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PARLIAMENTARY PROCEDURE

The Story

There was a young congressman who, unskilled of parliamentary procedure but nonetheless eager to prove his worth as law-maker, asked the secretary of the House what he was to do or say at the meeting of the assembly. Annoyed by similar questions from other equally inexperienced members, the secretary reportedly told him, Just go ahead and say what you wish; you will know if you are wrong because you will be ruled out of order.

Lessons from the Story

The eagerness of the young man to know what he was to do or say at the meetings dramatizes the importance of a working knowledge of parliamentary procedure if one is to take an active and responsible part in an organization. The blunt remarks of the secretary to just go ahead and say what you wish, exemplify the freedom of thought upon which parliamentary procedure is founded.

The admonition that you will know if you are wrong because will be ruled out of order demonstrates the discipline that characterizes parliamentary procedure. The exceedingly simple instruction of the secretary to the young legislator also illustrates one of the important aims of parliamentary procedure, which is to simplify and systematize the conduct of business to enable the assembly to make fast and legally valid decisions.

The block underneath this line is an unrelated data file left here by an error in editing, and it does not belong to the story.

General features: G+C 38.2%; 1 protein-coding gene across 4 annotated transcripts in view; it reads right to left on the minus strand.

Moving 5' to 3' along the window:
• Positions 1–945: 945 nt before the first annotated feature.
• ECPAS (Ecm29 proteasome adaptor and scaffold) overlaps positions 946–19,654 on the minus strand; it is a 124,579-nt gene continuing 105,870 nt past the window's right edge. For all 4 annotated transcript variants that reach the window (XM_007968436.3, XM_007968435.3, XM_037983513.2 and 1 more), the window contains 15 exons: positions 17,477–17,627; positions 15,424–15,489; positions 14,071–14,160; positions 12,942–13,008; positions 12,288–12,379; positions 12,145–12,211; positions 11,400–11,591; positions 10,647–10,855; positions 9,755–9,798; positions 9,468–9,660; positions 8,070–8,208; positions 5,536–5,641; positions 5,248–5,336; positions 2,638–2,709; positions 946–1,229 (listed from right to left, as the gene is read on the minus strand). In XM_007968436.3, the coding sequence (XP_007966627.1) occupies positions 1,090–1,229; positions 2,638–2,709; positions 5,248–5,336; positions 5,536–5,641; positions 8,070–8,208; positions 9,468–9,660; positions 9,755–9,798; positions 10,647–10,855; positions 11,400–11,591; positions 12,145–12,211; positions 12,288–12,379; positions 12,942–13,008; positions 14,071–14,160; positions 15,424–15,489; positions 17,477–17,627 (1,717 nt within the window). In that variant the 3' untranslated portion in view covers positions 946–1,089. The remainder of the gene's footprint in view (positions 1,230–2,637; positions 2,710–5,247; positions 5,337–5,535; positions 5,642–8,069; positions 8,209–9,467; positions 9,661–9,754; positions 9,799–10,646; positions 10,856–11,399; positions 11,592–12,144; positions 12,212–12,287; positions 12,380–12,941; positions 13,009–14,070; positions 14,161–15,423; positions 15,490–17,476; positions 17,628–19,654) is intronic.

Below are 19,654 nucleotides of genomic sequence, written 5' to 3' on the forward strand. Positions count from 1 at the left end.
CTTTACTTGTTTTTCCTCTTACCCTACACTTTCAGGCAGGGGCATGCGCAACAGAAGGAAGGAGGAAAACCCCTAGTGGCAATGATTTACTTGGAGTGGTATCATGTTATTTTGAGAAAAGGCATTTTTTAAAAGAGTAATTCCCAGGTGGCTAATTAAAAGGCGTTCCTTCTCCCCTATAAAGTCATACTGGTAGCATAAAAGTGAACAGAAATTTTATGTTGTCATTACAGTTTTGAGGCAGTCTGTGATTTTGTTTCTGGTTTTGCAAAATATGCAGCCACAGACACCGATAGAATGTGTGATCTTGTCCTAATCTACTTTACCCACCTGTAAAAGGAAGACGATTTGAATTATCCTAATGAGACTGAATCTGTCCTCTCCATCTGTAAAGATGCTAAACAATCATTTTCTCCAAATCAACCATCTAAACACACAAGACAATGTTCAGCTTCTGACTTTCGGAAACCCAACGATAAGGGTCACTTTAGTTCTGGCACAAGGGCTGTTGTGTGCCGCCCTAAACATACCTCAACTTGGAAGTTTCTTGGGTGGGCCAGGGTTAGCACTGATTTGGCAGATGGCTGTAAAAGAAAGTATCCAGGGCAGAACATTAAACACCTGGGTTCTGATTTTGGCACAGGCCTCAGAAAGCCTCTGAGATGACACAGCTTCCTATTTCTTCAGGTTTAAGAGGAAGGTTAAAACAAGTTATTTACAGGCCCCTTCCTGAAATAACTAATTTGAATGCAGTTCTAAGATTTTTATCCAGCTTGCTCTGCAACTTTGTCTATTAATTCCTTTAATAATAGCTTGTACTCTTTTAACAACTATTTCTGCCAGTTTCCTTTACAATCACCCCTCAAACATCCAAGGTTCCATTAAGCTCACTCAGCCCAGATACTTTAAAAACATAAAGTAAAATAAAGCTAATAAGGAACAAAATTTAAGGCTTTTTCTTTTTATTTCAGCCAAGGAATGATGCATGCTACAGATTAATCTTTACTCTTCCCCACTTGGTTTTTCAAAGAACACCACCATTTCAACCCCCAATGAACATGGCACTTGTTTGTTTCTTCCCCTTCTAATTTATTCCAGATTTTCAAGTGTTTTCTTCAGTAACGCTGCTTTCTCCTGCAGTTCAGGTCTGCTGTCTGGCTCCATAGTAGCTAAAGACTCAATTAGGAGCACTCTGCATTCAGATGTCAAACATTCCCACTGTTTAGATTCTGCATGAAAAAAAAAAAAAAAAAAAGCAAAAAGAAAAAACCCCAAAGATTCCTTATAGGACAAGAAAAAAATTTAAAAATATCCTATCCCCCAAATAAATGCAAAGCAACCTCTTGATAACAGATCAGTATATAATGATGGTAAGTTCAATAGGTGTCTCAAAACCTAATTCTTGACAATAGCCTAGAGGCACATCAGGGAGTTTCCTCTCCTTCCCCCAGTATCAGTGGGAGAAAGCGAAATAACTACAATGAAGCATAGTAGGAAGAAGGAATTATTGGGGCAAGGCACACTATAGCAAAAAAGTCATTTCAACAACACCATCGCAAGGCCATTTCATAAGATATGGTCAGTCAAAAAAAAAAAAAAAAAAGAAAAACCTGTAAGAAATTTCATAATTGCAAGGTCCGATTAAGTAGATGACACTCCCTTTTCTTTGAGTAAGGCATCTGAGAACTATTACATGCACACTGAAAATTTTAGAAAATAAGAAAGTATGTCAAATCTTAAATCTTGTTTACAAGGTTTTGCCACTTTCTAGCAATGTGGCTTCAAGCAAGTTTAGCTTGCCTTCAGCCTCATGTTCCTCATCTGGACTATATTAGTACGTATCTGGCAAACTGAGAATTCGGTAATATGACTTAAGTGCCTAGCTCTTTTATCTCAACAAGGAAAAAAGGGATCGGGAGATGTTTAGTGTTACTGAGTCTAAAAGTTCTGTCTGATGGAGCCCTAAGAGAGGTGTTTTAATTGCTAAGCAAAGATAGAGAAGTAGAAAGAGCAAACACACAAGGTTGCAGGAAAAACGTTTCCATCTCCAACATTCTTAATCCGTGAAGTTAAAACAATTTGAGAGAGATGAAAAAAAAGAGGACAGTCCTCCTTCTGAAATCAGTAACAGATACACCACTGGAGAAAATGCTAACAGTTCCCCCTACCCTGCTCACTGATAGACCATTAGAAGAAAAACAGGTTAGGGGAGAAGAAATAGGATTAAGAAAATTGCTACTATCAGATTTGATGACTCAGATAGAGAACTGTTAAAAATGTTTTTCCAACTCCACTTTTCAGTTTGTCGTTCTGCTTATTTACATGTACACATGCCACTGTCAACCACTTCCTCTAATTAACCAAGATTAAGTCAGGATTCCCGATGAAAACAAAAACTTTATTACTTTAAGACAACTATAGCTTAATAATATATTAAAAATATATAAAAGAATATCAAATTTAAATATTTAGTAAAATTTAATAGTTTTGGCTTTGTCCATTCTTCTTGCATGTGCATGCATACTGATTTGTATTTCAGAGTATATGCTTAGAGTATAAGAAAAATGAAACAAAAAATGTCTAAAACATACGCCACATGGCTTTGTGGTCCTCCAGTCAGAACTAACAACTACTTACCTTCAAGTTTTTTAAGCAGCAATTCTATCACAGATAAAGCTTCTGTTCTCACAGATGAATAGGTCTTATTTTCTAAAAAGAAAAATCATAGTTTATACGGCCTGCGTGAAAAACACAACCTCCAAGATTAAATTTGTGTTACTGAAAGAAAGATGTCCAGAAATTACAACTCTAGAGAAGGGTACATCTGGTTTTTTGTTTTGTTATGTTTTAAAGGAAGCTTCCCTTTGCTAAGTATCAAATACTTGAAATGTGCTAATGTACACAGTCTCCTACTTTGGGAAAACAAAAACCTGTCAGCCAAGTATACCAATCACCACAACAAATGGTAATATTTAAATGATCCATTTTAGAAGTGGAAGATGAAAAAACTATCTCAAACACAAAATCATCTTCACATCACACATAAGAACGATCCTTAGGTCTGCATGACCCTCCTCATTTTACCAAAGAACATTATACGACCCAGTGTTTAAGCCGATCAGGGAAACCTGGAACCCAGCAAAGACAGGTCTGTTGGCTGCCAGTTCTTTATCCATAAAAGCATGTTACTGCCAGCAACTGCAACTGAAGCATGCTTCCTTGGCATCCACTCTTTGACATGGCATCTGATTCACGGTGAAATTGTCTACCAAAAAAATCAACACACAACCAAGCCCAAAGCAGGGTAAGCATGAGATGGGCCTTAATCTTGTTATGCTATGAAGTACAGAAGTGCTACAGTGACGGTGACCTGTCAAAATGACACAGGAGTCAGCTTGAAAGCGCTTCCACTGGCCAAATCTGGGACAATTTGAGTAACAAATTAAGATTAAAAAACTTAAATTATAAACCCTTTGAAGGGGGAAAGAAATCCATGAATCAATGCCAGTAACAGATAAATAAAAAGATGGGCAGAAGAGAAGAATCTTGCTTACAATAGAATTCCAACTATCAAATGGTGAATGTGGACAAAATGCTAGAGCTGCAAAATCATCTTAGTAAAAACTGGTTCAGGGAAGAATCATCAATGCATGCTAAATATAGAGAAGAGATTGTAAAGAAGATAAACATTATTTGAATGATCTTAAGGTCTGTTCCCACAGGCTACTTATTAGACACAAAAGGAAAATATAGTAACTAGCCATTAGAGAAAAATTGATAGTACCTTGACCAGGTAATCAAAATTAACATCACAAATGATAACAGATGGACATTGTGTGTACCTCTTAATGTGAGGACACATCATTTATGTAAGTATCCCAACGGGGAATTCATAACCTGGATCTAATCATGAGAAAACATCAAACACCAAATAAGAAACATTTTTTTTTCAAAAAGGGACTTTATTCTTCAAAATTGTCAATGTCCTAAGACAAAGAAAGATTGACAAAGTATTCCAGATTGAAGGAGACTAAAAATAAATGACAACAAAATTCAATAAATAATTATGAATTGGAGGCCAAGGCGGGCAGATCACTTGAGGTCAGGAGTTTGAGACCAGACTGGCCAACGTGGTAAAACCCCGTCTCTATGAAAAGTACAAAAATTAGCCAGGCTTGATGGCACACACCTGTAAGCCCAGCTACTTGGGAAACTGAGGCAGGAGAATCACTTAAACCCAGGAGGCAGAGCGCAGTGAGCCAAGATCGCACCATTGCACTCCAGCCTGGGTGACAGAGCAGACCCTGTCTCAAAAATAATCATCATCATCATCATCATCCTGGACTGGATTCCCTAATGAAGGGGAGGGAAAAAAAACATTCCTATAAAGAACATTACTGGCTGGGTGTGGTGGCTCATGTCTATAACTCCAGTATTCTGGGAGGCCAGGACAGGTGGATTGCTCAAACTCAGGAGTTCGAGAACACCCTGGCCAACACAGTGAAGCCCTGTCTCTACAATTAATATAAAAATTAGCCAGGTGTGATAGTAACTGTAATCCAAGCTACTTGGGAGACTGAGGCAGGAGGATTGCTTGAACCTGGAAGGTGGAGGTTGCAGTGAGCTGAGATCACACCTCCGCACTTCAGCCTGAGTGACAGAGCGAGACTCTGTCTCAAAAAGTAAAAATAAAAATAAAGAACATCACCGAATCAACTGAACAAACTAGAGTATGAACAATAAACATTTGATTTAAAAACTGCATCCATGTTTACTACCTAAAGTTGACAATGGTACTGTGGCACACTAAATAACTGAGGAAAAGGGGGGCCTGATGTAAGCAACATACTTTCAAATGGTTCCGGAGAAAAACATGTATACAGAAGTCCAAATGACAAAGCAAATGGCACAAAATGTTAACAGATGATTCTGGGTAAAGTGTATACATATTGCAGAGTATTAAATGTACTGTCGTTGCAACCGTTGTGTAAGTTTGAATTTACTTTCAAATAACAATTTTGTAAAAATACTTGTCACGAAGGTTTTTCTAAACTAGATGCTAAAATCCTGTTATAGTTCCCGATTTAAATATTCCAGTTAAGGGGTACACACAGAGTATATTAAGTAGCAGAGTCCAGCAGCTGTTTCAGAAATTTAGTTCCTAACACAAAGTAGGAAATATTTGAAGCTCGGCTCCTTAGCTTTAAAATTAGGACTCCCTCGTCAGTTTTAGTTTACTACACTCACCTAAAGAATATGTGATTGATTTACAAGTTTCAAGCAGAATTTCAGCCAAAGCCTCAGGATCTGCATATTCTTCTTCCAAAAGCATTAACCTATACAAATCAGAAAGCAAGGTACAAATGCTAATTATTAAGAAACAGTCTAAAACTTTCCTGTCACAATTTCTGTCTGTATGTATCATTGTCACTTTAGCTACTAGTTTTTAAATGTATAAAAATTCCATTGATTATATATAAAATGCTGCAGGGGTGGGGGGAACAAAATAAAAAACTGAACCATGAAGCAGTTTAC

Parliamentary Procedure

Parliamentary procedure refers to that body of generally accepted rules, precedents, and practices commonly employed to regulate the proceedings of deliberative assemblies.

Aims of Parliamentary Procedure

It aims to facilitate the work of any deliberative body and to help it carry out its objectives effectively and well. It is designed for all people to help them in reconciling their views and in arriving at clear solutions to the many complex problems that arise in their social life. Its principal aim and function is to maintain decorum, ascertain the will of the majority, and facilitate the orderly and harmonious transaction of business of the assembly.

Fundamental Principles of Parliamentary Procedure


1. Members Have Equal Rights and Obligations 2. The Majority Rules 3. The Minority Must be Protected 4. Singularity of Subject 5. Full and Free Debate Must be Allowed 6. Every Motion Must be Voted Upon 7. Group Interest Must Prevail 8. The Presiding Officer Must be Impartial

Meetings and Sessions

Meeting is an assemblage of members of an organization for any length of time during which there is no separation of members except for brief periods of recess. It covers the period from the time the assembly convenes to the time it adjourns. Session is a series of meetings, held in close succession and for any length of time, such as the session of a convention or of the Congress.